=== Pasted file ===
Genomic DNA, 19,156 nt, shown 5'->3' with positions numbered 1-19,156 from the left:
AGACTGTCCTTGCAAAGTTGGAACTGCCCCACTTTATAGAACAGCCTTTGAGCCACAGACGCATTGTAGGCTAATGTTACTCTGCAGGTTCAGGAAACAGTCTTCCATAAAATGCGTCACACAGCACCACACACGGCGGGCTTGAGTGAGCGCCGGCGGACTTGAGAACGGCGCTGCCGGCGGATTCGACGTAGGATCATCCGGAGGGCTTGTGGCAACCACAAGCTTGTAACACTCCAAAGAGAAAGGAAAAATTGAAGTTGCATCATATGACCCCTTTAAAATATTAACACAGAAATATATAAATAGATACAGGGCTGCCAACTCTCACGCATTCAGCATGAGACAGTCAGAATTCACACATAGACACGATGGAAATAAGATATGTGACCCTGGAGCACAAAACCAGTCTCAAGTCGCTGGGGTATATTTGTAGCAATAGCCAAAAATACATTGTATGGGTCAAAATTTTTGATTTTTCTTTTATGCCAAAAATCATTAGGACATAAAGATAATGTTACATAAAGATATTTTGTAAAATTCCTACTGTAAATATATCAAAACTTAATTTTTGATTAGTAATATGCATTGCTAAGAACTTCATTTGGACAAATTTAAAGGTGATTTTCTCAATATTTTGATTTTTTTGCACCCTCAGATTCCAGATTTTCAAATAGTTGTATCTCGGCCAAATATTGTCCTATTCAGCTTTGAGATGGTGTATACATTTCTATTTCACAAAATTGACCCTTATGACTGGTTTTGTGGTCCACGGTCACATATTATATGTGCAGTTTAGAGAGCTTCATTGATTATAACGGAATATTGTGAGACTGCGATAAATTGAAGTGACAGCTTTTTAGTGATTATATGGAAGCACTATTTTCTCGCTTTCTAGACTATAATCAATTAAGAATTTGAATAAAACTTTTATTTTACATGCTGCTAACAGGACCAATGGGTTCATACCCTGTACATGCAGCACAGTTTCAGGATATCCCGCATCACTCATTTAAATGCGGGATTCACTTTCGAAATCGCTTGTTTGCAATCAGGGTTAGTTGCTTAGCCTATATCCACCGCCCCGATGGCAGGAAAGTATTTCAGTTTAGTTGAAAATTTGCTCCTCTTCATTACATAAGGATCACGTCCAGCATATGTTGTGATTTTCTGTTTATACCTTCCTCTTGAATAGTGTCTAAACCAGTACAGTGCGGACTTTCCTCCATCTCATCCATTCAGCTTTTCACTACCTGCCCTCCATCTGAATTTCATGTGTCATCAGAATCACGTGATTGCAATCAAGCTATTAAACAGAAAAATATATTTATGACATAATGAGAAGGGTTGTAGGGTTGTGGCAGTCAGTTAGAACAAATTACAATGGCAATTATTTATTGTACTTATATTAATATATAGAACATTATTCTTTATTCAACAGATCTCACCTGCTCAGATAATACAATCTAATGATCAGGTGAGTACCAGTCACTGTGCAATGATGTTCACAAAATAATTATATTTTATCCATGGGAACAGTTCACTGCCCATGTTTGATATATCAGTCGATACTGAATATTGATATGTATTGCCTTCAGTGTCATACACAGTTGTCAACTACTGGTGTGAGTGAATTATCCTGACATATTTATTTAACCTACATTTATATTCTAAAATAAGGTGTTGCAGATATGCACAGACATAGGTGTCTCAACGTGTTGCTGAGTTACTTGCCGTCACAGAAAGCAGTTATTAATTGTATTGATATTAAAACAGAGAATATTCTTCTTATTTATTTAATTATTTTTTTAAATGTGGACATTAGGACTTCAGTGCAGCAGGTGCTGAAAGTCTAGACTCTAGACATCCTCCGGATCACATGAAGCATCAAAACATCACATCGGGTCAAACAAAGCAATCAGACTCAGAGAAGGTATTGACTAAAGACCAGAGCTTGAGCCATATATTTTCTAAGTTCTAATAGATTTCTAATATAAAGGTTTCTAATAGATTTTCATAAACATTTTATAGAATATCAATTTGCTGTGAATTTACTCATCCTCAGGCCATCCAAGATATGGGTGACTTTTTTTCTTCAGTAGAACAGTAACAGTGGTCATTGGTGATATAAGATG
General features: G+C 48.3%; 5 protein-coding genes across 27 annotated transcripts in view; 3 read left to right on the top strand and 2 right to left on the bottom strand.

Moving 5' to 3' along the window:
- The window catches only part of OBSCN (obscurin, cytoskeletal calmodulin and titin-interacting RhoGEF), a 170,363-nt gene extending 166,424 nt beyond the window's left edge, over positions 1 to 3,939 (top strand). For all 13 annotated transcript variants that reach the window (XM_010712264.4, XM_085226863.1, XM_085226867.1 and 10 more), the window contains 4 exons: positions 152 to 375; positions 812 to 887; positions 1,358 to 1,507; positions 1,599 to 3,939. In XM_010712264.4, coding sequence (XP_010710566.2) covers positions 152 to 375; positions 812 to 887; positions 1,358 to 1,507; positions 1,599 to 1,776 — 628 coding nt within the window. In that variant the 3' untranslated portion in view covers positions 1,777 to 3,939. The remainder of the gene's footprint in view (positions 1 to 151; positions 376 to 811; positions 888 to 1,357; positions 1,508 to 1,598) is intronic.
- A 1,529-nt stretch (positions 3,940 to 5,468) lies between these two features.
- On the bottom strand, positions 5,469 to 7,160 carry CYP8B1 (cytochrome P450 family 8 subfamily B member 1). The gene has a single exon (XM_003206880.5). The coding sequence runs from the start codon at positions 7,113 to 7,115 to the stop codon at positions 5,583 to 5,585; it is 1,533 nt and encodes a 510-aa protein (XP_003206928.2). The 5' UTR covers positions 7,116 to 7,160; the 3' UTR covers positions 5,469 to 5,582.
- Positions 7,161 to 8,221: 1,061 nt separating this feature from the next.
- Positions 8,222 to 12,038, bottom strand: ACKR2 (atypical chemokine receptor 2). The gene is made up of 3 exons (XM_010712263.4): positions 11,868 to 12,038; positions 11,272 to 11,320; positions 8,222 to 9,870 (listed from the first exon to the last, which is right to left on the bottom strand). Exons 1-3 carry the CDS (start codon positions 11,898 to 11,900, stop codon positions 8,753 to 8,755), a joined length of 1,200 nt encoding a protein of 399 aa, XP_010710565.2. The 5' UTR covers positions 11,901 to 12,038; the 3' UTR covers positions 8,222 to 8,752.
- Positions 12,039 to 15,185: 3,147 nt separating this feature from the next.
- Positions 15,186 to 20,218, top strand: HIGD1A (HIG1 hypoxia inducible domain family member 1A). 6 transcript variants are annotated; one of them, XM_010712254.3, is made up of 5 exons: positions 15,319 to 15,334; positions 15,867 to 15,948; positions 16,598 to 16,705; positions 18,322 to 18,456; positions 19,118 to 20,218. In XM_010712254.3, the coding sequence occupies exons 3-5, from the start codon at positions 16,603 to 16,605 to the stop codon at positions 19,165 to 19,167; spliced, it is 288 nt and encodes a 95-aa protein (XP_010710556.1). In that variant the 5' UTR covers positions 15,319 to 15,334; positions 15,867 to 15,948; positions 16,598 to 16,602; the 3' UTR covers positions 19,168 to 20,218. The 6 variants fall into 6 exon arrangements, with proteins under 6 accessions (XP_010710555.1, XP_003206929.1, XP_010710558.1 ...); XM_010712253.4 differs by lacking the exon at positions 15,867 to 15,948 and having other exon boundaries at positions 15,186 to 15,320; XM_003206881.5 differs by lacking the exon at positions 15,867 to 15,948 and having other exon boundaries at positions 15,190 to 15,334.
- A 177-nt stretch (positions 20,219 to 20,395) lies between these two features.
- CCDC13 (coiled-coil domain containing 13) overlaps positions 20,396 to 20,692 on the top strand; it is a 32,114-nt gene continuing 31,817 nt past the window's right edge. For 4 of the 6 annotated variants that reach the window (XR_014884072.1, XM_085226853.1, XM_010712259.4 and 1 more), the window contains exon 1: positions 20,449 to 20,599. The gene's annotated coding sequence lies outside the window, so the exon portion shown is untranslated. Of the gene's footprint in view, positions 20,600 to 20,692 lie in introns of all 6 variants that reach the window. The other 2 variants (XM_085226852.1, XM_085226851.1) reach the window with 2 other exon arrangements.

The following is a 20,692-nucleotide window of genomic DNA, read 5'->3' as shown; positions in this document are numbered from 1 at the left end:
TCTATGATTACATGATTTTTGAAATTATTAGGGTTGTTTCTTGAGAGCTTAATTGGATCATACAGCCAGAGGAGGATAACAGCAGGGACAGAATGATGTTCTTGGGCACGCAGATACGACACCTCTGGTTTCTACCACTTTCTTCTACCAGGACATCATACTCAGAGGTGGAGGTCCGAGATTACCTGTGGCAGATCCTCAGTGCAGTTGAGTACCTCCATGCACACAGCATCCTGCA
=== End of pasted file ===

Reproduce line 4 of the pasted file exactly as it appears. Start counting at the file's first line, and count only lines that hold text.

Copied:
Moving 5' to 3' along the window: